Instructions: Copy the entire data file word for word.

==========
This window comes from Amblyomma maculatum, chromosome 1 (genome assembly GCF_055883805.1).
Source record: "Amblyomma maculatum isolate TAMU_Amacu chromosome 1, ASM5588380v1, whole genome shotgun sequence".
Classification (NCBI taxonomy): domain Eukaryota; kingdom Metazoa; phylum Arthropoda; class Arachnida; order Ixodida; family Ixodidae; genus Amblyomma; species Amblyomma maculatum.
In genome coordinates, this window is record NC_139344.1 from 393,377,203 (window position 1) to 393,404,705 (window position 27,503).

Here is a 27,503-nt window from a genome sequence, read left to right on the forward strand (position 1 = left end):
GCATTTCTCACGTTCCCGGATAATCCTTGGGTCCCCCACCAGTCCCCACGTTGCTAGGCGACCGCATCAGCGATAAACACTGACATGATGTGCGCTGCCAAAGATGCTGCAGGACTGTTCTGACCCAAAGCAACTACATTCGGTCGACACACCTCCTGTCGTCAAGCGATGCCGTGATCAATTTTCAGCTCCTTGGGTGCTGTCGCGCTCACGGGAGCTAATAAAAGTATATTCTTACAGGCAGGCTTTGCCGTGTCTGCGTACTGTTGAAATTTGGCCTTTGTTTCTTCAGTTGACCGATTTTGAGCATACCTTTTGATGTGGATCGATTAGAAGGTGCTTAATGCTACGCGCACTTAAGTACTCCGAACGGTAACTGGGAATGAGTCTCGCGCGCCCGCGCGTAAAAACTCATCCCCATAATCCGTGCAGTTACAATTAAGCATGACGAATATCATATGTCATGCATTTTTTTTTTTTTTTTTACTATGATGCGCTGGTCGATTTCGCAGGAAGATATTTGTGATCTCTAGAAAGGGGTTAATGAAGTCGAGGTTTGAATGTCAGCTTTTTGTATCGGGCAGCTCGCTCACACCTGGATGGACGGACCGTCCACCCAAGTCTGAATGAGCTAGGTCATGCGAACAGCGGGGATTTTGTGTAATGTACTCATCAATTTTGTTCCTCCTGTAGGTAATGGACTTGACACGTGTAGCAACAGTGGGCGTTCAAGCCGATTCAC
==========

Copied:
This window comes from Amblyomma maculatum, chromosome 1 (genome assembly GCF_055883805.1).
Source record: "Amblyomma maculatum isolate TAMU_Amacu chromosome 1, ASM5588380v1, whole genome shotgun sequence".
Classification (NCBI taxonomy): domain Eukaryota; kingdom Metazoa; phylum Arthropoda; class Arachnida; order Ixodida; family Ixodidae; genus Amblyomma; species Amblyomma maculatum.
In genome coordinates, this window is record NC_139344.1 from 393,377,203 (window position 1) to 393,404,705 (window position 27,503).

Here is a 27,503-nt window from a genome sequence, read left to right on the forward strand (position 1 = left end):
GCATTTCTCACGTTCCCGGATAATCCTTGGGTCCCCCACCAGTCCCCACGTTGCTAGGCGACCGCATCAGCGATAAACACTGACATGATGTGCGCTGCCAAAGATGCTGCAGGACTGTTCTGACCCAAAGCAACTACATTCGGTCGACACACCTCCTGTCGTCAAGCGATGCCGTGATCAATTTTCAGCTCCTTGGGTGCTGTCGCGCTCACGGGAGCTAATAAAAGTATATTCTTACAGGCAGGCTTTGCCGTGTCTGCGTACTGTTGAAATTTGGCCTTTGTTTCTTCAGTTGACCGATTTTGAGCATACCTTTTGATGTGGATCGATTAGAAGGTGCTTAATGCTACGCGCACTTAAGTACTCCGAACGGTAACTGGGAATGAGTCTCGCGCGCCCGCGCGTAAAAACTCATCCCCATAATCCGTGCAGTTACAATTAAGCATGACGAATATCATATGTCATGCATTTTTTTTTTTTTTTTTACTATGATGCGCTGGTCGATTTCGCAGGAAGATATTTGTGATCTCTAGAAAGGGGTTAATGAAGTCGAGGTTTGAATGTCAGCTTTTTGTATCGGGCAGCTCGCTCACACCTGGATGGACGGACCGTCCACCCAAGTCTGAATGAGCTAGGTCATGCGAACAGCGGGGATTTTGTGTAATGTACTCATCAATTTTGTTCCTCCTGTAGGTAATGGACTTGACACGTGTAGCAACAGTGGGCGTTCAAGCCGATTCAC